Cradle’s CGP gets a US$1.2mil boost for third series
By Goh Thean Eu November 28, 2014
- Has received a total allocation of RM13mil (US$4mil) since inception
- CGP3 hopes to attract more growth and global stage companies
THE Coach and Grow Programme (CGP), a technopreneur training programme targeting pre-seed, growth stage and global companies, has received the go-ahead for its third instalment (CGP3).
The confirmation came after Dr Mohd Irwan Serigar Abdullah, chief secretary general at the Ministry of Finance, announced that CGP will be continued with a further RM4-million (US$1.2-million) allocation.
This brings the total allocation for the programme since its inception to RM13 million (US$3.9 million). It had received RM5 million when first launched in 2011, and another RM4 million when its second series (CGP2) kicked off in late 2012.
A total of 126 companies, of which two-thirds were from the growth and global stages, completed the CGP2 programme which ended two months ago.
These companies collectively achieved RM255.4 million (US$76.3 million) in sales and raised RM38.9 million (US$11.6 million) in capital from various parties throughout the 12 months of the programme.
The CGP is one of the key initiatives under Cradle Fund Sdn Bhd, an agency under Malaysia’s Ministry of Finance, while its programme manager is Proficeo Consultants Sdn Bhd.
“In the CGP, we set market-driven Key Performance Indicators (KPIs) for all the companies, and these KPIs are customised depending on the stage of growth of the participants,” said Proficeo cofounder and chief evangelist Dr V. Sivapalan.
“The key objective of the CGP is to build scalable ventures at all stages of growth. The programme is structured to help companies move confidently from one stage of growth to the next in the venture cycle," he said.
Aiming for more growth and global companies
Proficeo chief executive officer Renuka Sena (pic) said that she hopes the CGP will be able to see more companies in the growth and global stages joining the programme.
“We hope to have 80% of companies in CGP3 from the growth or global stages. It's a just a goal, as at the end of the day, companies qualify for the CGP based on [various] criteria,” she said at an awards ceremony held in Kuala Lumpur on Nov 27 to celebrate the CGP2 companies graduating from the programme.
But she stressed that while hoping for more growth and global stage companies, startups will not be neglected either.
“We need to see the bigger picture. There are so many programmes out there just for startups, why do we need to replicate them?
“We need the whole ecosystem to work together. Where do they go when they graduate [from a startup coaching programme]? We can take them after they graduate … then there would be a flow in the ecosystem,” Renuka said.
There were different KPIs set for companies in different stages under CGP2. For example, the main KPI for early stage companies was to complete their prototypes and obtain pilot customers to validate their business ideas.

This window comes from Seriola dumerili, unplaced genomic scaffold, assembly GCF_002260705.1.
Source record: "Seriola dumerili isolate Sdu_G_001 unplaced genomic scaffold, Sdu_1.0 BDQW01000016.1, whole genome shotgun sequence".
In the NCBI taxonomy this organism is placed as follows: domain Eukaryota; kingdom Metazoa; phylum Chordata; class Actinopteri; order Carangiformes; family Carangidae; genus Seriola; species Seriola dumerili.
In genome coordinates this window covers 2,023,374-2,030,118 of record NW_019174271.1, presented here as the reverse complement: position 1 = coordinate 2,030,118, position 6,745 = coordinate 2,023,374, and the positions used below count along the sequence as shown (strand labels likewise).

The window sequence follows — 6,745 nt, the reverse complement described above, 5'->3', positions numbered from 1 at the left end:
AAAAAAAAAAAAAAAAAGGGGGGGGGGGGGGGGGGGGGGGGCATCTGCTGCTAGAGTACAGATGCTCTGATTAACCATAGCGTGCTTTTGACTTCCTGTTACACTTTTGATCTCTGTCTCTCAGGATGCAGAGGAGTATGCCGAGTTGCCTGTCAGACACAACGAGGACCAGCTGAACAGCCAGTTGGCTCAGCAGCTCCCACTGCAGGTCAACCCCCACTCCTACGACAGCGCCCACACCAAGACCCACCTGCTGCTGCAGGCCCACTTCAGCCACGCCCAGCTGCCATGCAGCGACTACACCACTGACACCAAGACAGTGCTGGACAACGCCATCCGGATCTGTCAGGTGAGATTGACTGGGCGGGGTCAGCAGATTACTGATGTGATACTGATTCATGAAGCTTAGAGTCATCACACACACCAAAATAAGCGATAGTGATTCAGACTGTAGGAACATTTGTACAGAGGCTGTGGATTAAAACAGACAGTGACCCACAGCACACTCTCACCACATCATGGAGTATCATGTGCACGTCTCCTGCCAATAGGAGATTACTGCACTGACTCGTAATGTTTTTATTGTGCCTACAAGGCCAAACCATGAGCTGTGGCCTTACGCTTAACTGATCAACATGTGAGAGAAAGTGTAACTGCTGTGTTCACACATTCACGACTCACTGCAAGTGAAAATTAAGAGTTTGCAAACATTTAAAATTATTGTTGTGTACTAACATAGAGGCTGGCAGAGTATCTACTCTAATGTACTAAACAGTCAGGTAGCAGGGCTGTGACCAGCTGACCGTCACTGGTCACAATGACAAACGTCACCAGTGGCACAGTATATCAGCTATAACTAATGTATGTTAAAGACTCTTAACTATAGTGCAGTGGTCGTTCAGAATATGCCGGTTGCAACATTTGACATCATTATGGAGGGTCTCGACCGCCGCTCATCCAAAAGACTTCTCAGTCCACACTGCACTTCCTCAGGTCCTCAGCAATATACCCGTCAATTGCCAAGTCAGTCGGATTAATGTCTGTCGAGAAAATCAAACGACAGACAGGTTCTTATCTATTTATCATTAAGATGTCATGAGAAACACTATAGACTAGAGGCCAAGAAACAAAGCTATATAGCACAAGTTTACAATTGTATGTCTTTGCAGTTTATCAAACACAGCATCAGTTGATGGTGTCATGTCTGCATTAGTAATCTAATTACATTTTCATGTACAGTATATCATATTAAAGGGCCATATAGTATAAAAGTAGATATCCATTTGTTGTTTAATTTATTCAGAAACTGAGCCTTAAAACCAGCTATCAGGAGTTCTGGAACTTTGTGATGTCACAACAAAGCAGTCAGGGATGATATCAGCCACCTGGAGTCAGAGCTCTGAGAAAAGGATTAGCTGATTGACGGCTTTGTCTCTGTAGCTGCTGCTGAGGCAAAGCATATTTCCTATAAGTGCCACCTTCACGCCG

“We are delighted to see that 49% of participants from this stage not only completed their prototypes, but are revenue-generating,” Sivapalan said.
The main KPI for growth and global stage companies was to achieve at least 20% growth in revenue.
“This KPI was achieved by 62% of the growth stage companies and 67% of the global stage companies,” he added.
According to Proficeo, the CGP has helped Malaysian companies penetrate global markets, with 67% of them entering at least one new market during the 12-month duration of the programme.
CGP’s role in the ecosystem
The CGP has played an instrumental role in helping good technology companies become great performers, and regional and global players, Cradle claimed.
“Coaches in the CGP have done an incredible job of helping these companies find their niche and maximise their true potential,” Cradle chief executive officer Nazrin Hassan (pic) said in a statement.
“This is only possible because all the CGP coaches are entrepreneurs, investors or senior management from corporate Malaysia, who have experienced first-hand how to build companies from the ground up.
“It is this advice and guidance from coaches that is invaluable at accelerating the growth of Malaysian tech companies,” he added.
Room for improvement
Proficeo’s Sivapalan, who expects CPG3 to be launched sometime in the first quarter of next year and the coaching to start by the end of the first half of the year, sees room for improvement in the programme.
“There were improvements to CPG2 and we certainly hope to make further improvements in CPG3.
“For example, in terms of data collection, we did not have the data on the company’s employee size; so in CGP2, we included that in. For CGP3, we will probably track what kind of export sales they make,” he said.
Besides the improvement in data collection, Sivapalan also hopes that CGP3 can attract more foreign venture capitalists (VCs).
“In the last couple of years, there were more local VCs involved in the companies, funding them and coaching them. Next year, we are looking at bringing in foreign VCs as well,” he said, adding that “a lot of foreign VCs already know about CGP.”
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Malayia launches national angel network
Cradle’s CGP gets green light for second year
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